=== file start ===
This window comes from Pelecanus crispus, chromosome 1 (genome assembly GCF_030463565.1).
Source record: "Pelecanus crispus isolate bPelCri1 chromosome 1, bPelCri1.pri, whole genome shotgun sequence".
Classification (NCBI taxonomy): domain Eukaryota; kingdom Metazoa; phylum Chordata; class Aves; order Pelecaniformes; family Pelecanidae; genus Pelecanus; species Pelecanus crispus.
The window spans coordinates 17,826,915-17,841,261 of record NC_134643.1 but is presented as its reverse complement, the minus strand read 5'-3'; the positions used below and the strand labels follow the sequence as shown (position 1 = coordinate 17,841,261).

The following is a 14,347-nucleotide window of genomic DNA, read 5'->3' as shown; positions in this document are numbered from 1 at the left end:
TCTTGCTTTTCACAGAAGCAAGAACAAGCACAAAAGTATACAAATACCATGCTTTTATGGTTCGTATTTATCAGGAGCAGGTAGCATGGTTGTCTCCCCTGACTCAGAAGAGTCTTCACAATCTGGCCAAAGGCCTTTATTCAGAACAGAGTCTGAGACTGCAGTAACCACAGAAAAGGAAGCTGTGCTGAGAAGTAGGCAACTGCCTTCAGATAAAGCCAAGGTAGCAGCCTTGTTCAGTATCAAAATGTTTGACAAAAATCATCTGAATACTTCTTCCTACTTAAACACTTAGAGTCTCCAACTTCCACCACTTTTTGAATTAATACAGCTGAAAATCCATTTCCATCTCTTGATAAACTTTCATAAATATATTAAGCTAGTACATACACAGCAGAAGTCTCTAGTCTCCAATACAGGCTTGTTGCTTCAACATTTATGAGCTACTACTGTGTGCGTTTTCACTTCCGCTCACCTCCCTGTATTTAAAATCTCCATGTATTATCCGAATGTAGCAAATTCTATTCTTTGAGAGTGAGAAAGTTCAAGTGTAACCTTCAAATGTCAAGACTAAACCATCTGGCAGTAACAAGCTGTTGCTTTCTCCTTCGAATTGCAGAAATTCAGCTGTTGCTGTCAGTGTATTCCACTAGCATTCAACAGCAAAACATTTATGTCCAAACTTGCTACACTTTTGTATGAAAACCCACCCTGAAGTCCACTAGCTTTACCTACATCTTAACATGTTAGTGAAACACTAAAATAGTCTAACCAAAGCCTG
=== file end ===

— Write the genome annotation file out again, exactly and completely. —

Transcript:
This window comes from Pelecanus crispus, chromosome 1 (genome assembly GCF_030463565.1).
Source record: "Pelecanus crispus isolate bPelCri1 chromosome 1, bPelCri1.pri, whole genome shotgun sequence".
Classification (NCBI taxonomy): domain Eukaryota; kingdom Metazoa; phylum Chordata; class Aves; order Pelecaniformes; family Pelecanidae; genus Pelecanus; species Pelecanus crispus.
The window spans coordinates 17,826,915-17,841,261 of record NC_134643.1 but is presented as its reverse complement, the minus strand read 5'-3'; the positions used below and the strand labels follow the sequence as shown (position 1 = coordinate 17,841,261).

The following is a 14,347-nucleotide window of genomic DNA, read 5'->3' as shown; positions in this document are numbered from 1 at the left end:
TCTTGCTTTTCACAGAAGCAAGAACAAGCACAAAAGTATACAAATACCATGCTTTTATGGTTCGTATTTATCAGGAGCAGGTAGCATGGTTGTCTCCCCTGACTCAGAAGAGTCTTCACAATCTGGCCAAAGGCCTTTATTCAGAACAGAGTCTGAGACTGCAGTAACCACAGAAAAGGAAGCTGTGCTGAGAAGTAGGCAACTGCCTTCAGATAAAGCCAAGGTAGCAGCCTTGTTCAGTATCAAAATGTTTGACAAAAATCATCTGAATACTTCTTCCTACTTAAACACTTAGAGTCTCCAACTTCCACCACTTTTTGAATTAATACAGCTGAAAATCCATTTCCATCTCTTGATAAACTTTCATAAATATATTAAGCTAGTACATACACAGCAGAAGTCTCTAGTCTCCAATACAGGCTTGTTGCTTCAACATTTATGAGCTACTACTGTGTGCGTTTTCACTTCCGCTCACCTCCCTGTATTTAAAATCTCCATGTATTATCCGAATGTAGCAAATTCTATTCTTTGAGAGTGAGAAAGTTCAAGTGTAACCTTCAAATGTCAAGACTAAACCATCTGGCAGTAACAAGCTGTTGCTTTCTCCTTCGAATTGCAGAAATTCAGCTGTTGCTGTCAGTGTATTCCACTAGCATTCAACAGCAAAACATTTATGTCCAAACTTGCTACACTTTTGTATGAAAACCCACCCTGAAGTCCACTAGCTTTACCTACATCTTAACATGTTAGTGAAACACTAAAATAGTCTAACCAAAGCCTG